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Bullet shooter Mushihimesama gets an addictive Nintendo Switch makeover

This vertical scrolling bullet-ridden colourful shooter is great fun and dead hard on the Nintendo Switch.

It’s a re-release, having originally hit the arcades way back in 2004 which was later ported to both the PS2 and Xbox 360 as well as PC in 2015.

Developer Cave has decided it might have legs again on Nintendo’s handheld and it feels surprisingly fresh as a daisy on the console.

Where the likes of Resogun have since trodden, Mushihimesama shows it really was ahead of its time with regards to the bullet-shooter and easily holds its own still against more modern takes of the genre.

Set in a beautiful fantasy world, the story revolves around a Japanese manga-style princess called Reco who protects her village from a plague in a world inhabited by gigantic insects known as Koju.

You ride Reco’s trusty sidekick, a beetle named Kiniro, across five gorgeously colourful stages filled with huge insectoid enemies to the heart of the Koju forest.

From the first second it’s frantic as you fire off endless bullets ahead of you as the game throws ever more difficult beasties your way, each pummelling your position with a colour-filled bombardment of their own weapon discharges.

The result is a screen packed full of vibrancy and danger as you become adept at dashing Kiniro left and right, up and down, avoiding the onslaught from swarms of enemies while also trying to kill off every critter scrolling down the screen towards you.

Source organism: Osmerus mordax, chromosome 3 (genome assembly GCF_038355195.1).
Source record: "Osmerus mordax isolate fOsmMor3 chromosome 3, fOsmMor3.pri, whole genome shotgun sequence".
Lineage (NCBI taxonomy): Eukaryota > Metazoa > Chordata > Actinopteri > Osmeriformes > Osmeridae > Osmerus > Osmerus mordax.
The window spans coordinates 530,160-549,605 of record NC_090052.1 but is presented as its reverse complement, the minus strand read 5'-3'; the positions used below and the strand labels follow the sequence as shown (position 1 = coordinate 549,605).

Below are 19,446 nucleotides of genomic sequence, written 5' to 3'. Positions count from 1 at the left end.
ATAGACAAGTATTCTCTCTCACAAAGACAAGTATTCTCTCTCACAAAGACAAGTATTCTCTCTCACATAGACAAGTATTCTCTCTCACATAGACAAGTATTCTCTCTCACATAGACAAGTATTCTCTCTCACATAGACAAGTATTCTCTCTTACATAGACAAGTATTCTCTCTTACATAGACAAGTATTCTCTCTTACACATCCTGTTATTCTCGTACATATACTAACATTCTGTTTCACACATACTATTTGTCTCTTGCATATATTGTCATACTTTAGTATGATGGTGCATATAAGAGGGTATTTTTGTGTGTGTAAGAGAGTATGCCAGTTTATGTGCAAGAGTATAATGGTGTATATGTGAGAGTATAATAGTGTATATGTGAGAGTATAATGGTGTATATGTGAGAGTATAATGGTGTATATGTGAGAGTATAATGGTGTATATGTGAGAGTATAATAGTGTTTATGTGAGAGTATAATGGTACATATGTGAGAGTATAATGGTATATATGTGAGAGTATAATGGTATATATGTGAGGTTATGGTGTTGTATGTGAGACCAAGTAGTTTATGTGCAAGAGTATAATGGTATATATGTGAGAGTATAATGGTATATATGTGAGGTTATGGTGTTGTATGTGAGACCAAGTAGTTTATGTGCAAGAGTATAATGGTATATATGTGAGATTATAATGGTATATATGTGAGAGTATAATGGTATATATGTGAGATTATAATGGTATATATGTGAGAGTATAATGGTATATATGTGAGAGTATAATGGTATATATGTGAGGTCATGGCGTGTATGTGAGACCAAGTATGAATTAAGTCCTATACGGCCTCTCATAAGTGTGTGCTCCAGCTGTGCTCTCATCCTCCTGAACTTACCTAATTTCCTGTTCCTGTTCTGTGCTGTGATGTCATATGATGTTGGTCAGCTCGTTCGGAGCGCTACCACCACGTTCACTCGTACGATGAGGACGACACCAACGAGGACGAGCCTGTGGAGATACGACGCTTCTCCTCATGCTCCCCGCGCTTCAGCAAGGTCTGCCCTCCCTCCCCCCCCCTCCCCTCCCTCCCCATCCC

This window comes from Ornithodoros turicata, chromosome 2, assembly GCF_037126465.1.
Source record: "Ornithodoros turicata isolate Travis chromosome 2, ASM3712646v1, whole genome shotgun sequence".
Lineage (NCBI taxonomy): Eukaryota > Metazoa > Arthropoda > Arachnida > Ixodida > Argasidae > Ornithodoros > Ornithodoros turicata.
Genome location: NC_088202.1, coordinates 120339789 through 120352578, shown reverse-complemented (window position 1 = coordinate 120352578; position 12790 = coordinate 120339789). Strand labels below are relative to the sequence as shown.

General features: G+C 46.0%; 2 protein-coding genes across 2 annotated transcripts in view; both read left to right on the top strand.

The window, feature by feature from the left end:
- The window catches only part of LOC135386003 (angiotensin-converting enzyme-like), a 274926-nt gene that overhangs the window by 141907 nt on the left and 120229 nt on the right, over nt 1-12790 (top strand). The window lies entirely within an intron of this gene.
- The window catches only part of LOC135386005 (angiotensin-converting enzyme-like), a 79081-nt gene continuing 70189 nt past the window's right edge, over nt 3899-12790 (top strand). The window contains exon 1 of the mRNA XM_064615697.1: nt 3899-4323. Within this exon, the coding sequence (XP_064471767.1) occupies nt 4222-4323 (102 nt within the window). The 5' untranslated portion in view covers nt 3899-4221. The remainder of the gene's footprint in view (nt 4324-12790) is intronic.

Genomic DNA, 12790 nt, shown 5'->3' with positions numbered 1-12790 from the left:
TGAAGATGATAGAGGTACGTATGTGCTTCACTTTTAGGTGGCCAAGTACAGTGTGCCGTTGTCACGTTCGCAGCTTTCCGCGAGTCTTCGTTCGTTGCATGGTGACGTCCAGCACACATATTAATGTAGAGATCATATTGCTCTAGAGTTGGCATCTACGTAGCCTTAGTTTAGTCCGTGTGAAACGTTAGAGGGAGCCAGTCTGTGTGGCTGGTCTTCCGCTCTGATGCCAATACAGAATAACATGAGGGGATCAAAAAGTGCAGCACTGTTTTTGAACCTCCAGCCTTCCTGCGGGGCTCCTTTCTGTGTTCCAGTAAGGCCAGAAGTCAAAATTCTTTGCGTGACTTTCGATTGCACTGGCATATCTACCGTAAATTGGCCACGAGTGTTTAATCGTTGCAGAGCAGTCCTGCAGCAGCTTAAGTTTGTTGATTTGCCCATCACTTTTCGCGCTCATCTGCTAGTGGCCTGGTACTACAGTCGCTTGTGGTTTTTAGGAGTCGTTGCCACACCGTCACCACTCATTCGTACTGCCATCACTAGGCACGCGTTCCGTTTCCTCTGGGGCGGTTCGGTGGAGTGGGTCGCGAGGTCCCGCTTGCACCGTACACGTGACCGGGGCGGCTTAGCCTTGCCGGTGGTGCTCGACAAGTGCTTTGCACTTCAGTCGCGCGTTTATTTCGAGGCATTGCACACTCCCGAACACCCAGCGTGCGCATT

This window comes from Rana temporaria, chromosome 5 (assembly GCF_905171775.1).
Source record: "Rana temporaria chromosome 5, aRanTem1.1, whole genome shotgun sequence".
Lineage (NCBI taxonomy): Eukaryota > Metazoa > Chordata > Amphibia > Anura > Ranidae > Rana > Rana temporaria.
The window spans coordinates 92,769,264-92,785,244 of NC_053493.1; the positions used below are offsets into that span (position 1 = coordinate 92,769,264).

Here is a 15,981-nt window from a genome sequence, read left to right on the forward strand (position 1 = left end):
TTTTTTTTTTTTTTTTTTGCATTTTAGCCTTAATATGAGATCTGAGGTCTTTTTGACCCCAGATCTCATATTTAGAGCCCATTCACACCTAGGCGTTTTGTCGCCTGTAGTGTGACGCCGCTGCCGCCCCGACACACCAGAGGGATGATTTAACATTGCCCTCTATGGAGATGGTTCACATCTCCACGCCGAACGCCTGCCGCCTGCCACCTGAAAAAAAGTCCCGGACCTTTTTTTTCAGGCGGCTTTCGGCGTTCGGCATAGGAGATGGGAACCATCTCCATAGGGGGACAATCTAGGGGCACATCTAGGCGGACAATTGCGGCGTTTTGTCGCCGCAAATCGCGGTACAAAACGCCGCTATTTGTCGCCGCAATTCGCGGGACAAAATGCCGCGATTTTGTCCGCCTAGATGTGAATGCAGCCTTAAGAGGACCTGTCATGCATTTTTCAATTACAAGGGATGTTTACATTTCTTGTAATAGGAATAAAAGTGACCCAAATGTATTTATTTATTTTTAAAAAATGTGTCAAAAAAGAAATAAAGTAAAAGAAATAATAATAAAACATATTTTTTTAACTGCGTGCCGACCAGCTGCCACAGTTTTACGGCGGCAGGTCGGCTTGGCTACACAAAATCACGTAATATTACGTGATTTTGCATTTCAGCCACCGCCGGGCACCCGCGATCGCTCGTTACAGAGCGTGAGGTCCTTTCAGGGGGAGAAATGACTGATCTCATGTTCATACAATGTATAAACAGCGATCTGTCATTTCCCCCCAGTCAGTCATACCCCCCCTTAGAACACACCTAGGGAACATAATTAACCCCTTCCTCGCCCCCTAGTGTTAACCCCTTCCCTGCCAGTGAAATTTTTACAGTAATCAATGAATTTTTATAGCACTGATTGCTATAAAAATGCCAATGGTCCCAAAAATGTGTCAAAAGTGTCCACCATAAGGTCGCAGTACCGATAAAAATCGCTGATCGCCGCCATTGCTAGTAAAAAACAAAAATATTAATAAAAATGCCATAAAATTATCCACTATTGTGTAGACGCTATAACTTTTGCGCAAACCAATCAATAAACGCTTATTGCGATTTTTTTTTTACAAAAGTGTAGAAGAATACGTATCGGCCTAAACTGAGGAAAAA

As the levels pass you come face-to-face with regular Boss fights against supersized insects who rain hellfire down on your position while you chip slowly away at their health bar with upgraded guns and lobbed bombs.

It’s frantic, unforgiving and incredibly addictive as you die and jump straight back in for more punishment.

And when you do crack a level, it’s fist-pumping stuff and the reward is incredibly gratifying.

There are five stages in total, including a lush forest, a blazing desert, and a solemn cave.

And there are three different game modes and difficulty levels to choose from, including a “Novice” mode, which is great for beginners, and “Ultra” mode, which will make even the most experienced shooter fans scream in frustration.

You also get to pick from three attack type bugs to fight back, each with different combinations of move speed and shot patterns.

The S-Power attack type favours high mobility, with powerful shots fired straight ahead.

W-Power fires shots more widely, but has the slowest movement capabilities of the three.

Or you can enjoy a medium speed with M-Power while firing shots in a cone that widens farther out from the character.

The much needed but sparse bombs you carry clear the screen of shots when it’s getting too much while providing temporary invincibility, and equippable attack options offer forward-facing lasers and side guns to help clean up enemies passing by.

For such an old game it still plays incredibly fast and with precision on the Joycon controllers.

The graphics, while clearly retro, are impressively colourful on the screen.

And while it is a one-trick pony of a game, it’s addictiveness and easy pick-up means you will find yourself drifting back occasionally for that ‘one more go’ moment.

However, it is limited compared to modern games. And five levels really isn’t enough when you compare it to the length of the big Nintendo releases of today like Zelda: Breath of the Wild or Mario Odyssey.

If you like bullet shooters, this retro classic is a must buy for this bargain price. But those gamers who want a more sprawling epic would be wise to save their cash for a fresher video game.

Verdict 4/5

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